Using the Arduino on the mangOH green (Part 1)
Published:  18 April 2017

Along with the two CF3 sockets, the mangOH Green board is also populated with an Arduino processor and the 0.1" pitch sockets to mount Arduino shields. This is a useful feature for interfacing any of the myriad of sensors and devices that are on existing Arduino shields.

Getting started with the Arduino on the mangOH Green

The Arduino that has been implemented on the mangOH green is an Arduino Leonardo and it has its own mini USB port for programming purposes. Note that the mini USB port does not provide power to the Arduino - you will need to power up the mangOH board either via a separate micro USB connection, or via the 2.5mm DC jack.

Note: The Arduino shield connectors are only connected to the Arduino Leonardo, NOT directly to either of the CF3 sockets on the mangOH green.

The only way to access an Arduino shield is via the onboard Arduino Leonardo.

Connecting to the Arduino

Before any code development can be done, the Arduino on the mangOH green board has to be connected to a development PC (host) running the Arduino Development IDE available from here

On a Linux PC

When plugged into a Linux PC, watching the Kernel log (/var/log/kern.log on a Ubuntu PC), the log will report something like the following:

Apr 18 14:17:07 MBP kernel: [236400.560118] usb 3-1: new full-speed USB device number 7 using ohci-pci
Apr 18 14:17:07 MBP kernel: [236400.783200] usb 3-1: New USB device found, idVendor=2341, idProduct=8036
Apr 18 14:17:07 MBP kernel: [236400.783213] usb 3-1: New USB device strings: Mfr=1, Product=2, SerialNumber=0
Apr 18 14:17:07 MBP kernel: [236400.783220] usb 3-1: Product: Arduino Leonardo
Apr 18 14:17:07 MBP kernel: [236400.783227] usb 3-1: Manufacturer: Arduino LLC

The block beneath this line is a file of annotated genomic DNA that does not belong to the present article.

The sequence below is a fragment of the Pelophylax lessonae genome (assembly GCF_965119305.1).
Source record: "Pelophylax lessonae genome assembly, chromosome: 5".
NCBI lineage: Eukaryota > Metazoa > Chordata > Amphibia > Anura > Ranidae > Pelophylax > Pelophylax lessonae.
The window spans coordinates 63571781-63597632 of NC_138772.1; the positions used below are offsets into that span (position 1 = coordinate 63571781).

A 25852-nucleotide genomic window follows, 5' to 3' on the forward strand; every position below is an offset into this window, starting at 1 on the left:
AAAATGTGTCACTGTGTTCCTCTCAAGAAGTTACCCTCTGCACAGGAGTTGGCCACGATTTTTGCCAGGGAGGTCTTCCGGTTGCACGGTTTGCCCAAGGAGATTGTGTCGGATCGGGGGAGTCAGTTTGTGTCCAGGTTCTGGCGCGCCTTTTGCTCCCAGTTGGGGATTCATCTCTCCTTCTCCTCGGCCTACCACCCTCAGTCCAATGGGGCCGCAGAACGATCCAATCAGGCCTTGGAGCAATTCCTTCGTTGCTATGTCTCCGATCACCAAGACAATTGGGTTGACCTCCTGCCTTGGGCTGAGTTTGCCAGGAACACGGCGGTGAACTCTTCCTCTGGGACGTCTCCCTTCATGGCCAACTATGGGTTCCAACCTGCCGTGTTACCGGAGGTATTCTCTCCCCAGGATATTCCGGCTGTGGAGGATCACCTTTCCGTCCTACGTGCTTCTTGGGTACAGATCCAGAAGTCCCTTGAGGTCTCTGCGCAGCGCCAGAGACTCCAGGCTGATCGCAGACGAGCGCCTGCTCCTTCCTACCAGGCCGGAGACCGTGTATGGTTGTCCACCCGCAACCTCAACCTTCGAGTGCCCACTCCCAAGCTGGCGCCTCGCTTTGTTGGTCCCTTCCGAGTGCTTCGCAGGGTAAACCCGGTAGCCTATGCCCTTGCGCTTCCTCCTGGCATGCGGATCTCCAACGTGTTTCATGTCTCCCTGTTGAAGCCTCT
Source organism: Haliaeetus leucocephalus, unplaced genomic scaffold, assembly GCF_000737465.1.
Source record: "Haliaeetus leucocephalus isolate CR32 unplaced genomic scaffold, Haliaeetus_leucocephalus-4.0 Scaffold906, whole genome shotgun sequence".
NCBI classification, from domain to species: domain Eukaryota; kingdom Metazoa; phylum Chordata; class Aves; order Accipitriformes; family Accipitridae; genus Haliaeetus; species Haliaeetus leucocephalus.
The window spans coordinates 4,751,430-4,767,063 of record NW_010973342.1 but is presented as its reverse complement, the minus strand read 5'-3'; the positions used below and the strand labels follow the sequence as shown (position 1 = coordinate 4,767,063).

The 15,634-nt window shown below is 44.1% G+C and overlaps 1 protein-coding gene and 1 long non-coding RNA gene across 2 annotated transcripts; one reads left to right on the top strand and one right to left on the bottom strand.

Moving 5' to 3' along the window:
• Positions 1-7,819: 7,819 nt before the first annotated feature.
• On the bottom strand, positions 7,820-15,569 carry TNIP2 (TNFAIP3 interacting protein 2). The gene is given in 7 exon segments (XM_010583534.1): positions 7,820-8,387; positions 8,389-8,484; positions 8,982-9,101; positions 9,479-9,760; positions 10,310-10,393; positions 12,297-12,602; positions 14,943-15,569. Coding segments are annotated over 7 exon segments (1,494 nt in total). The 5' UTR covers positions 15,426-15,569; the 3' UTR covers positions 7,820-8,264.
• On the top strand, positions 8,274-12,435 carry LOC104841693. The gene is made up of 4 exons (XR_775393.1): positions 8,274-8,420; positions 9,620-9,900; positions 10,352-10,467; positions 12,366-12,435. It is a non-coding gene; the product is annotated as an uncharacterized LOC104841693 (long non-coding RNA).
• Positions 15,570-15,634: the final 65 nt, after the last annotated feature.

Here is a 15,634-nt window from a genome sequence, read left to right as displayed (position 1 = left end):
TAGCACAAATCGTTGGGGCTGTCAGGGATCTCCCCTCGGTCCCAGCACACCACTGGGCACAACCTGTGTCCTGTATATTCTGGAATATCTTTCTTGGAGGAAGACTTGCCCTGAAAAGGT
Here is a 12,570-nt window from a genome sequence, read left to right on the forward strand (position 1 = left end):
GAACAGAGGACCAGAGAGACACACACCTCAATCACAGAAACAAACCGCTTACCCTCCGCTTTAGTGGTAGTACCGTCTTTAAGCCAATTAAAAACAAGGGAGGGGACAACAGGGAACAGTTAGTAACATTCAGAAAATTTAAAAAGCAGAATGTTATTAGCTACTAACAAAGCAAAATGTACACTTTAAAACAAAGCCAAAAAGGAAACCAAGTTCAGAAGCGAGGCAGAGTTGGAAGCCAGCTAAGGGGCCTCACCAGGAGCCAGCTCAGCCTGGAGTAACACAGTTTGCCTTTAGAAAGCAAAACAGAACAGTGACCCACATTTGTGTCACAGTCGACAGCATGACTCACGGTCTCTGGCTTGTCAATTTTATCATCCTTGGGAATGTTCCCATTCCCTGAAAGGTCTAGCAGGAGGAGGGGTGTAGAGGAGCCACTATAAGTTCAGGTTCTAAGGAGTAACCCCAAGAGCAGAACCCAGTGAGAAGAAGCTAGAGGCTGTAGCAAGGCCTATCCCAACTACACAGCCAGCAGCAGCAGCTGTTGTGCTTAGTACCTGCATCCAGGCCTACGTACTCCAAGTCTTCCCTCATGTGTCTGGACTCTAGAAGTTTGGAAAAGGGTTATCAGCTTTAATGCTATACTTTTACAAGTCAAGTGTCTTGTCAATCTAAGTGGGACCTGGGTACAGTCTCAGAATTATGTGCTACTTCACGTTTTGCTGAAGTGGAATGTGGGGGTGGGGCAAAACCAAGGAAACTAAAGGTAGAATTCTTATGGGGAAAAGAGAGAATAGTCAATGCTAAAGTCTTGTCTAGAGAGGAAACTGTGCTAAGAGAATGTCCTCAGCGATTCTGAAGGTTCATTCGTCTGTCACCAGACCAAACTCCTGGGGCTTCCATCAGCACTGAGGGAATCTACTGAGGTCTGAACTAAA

Apr 18 14:17:07 MBP kernel: [236400.796198] input: Arduino LLC Arduino Leonardo as /devices/pci0000:00/0000:00:04.0/usb3/3-1/3-1:1.2/0003:2341:8036.0007/input/input13
Apr 18 14:17:07 MBP kernel: [236400.852507] hid-generic 0003:2341:8036.0007: input,hidraw0: USB HID v1.01 Mouse [Arduino LLC Arduino Leonardo] on usb-0000:00:04.0-1/input2
Apr 18 14:17:07 MBP kernel: [236400.863878] cdc_acm 3-1:1.0: ttyACM0: USB ACM device
Apr 18 14:17:07 MBP kernel: [236400.865405] usbcore: registered new interface driver cdc_acm
Apr 18 14:17:07 MBP kernel: [236400.865409] cdc_acm: USB Abstract Control Model driver for USB modems and ISDN adapters

The important things to take away from this information are the following:

Apr 18 14:17:07 MBP kernel: [236400.783213] usb 3-1: New USB device strings: Mfr=1, Product=2, SerialNumber=0
Apr 18 14:17:07 MBP kernel: [236400.783220] usb 3-1: Product: Arduino Leonardo

which shows the Arduino is connected and correctly identified; and

Apr 18 14:17:07 MBP kernel: [236400.863878] cdc_acm 3-1:1.0: ttyACM0: USB ACM device

which indicates which serial port (required for programming) the Arduino has connected to.

On a Windows PC

Note: This is tested on a Windows 7 x64 PC. Your milage may vary on other versions.